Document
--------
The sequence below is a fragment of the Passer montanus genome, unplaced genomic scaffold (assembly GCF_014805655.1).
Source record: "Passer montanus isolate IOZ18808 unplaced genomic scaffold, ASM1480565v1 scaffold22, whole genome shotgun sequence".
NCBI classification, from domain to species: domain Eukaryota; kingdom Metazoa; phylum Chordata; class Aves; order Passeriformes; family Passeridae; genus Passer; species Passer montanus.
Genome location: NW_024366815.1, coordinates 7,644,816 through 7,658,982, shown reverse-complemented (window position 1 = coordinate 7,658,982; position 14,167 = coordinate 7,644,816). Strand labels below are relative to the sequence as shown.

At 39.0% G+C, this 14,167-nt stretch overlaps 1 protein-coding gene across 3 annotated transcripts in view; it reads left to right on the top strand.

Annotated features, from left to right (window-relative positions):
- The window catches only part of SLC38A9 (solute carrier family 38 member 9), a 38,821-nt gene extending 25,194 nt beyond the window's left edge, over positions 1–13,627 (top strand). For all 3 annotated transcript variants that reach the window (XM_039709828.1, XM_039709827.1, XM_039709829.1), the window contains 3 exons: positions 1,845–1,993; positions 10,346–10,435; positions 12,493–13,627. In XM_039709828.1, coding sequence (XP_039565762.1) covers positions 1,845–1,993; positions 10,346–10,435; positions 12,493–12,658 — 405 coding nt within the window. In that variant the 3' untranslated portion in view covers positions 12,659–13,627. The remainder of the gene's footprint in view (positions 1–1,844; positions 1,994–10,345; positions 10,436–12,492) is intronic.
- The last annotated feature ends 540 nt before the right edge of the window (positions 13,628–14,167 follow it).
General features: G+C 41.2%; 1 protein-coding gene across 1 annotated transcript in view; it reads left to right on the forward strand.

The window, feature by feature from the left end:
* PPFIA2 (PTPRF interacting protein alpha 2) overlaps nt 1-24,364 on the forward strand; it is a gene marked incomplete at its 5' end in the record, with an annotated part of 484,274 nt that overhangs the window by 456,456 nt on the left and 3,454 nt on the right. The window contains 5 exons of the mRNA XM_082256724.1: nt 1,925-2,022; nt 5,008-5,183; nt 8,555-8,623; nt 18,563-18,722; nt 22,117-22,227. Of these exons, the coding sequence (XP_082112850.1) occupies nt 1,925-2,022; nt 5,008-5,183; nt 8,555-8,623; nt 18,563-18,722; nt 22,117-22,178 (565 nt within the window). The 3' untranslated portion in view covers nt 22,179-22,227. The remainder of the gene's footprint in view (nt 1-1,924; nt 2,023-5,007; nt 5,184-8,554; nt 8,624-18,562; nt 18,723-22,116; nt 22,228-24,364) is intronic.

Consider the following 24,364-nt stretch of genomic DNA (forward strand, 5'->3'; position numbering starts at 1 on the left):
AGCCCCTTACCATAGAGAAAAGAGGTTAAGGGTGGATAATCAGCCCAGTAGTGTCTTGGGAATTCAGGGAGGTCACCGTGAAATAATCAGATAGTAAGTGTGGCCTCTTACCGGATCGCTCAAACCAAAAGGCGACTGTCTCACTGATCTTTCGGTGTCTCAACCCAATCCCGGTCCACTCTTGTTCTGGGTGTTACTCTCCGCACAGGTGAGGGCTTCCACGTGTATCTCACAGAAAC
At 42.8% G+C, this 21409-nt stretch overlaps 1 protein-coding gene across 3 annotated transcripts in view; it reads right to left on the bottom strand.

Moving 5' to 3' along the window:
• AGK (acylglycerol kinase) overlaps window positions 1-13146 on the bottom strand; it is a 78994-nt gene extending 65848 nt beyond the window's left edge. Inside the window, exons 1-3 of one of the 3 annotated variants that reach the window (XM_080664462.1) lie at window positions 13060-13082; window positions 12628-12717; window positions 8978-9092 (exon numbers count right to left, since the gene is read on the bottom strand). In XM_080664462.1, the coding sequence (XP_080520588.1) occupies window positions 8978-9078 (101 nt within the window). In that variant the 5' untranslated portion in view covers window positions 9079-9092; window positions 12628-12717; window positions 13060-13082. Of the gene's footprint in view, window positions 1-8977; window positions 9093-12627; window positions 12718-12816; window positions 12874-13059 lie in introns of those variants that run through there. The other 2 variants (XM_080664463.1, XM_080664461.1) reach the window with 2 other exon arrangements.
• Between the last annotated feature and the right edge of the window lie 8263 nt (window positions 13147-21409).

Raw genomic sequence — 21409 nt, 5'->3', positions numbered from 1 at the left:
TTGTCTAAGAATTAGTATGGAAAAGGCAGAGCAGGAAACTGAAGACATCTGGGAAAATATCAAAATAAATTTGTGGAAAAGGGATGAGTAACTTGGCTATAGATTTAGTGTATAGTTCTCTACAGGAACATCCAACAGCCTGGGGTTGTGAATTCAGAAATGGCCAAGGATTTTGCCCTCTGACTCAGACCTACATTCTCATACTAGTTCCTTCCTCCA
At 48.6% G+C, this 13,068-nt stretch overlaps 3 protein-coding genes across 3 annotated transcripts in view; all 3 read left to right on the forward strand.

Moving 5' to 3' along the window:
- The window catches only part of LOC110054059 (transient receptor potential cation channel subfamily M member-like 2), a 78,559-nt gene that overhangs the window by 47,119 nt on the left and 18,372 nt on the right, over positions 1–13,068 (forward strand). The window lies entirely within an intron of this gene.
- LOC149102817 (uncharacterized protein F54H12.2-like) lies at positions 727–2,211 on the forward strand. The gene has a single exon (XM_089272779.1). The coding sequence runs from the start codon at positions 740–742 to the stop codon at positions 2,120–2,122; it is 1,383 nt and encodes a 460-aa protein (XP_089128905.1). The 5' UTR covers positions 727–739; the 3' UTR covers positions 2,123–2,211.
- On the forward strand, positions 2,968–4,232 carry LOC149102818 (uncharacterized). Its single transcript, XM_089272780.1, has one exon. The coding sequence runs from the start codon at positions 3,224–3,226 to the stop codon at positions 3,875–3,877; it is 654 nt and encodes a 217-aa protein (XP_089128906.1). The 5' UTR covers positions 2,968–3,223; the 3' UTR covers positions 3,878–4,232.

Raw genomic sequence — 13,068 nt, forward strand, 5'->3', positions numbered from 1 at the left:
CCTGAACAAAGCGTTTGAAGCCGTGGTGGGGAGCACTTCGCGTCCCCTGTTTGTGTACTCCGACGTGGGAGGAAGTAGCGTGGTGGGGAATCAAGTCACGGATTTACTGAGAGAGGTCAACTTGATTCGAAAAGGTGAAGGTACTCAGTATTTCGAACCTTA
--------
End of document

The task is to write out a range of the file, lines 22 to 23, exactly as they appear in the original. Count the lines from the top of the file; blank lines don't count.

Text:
- The window catches only part of LOC110054059 (transient receptor potential cation channel subfamily M member-like 2), a 78,559-nt gene that overhangs the window by 47,119 nt on the left and 18,372 nt on the right, over positions 1–13,068 (forward strand). The window lies entirely within an intron of this gene.
- LOC149102817 (uncharacterized protein F54H12.2-like) lies at positions 727–2,211 on the forward strand. The gene has a single exon (XM_089272779.1). The coding sequence runs from the start codon at positions 740–742 to the stop codon at positions 2,120–2,122; it is 1,383 nt and encodes a 460-aa protein (XP_089128905.1). The 5' UTR covers positions 727–739; the 3' UTR covers positions 2,123–2,211.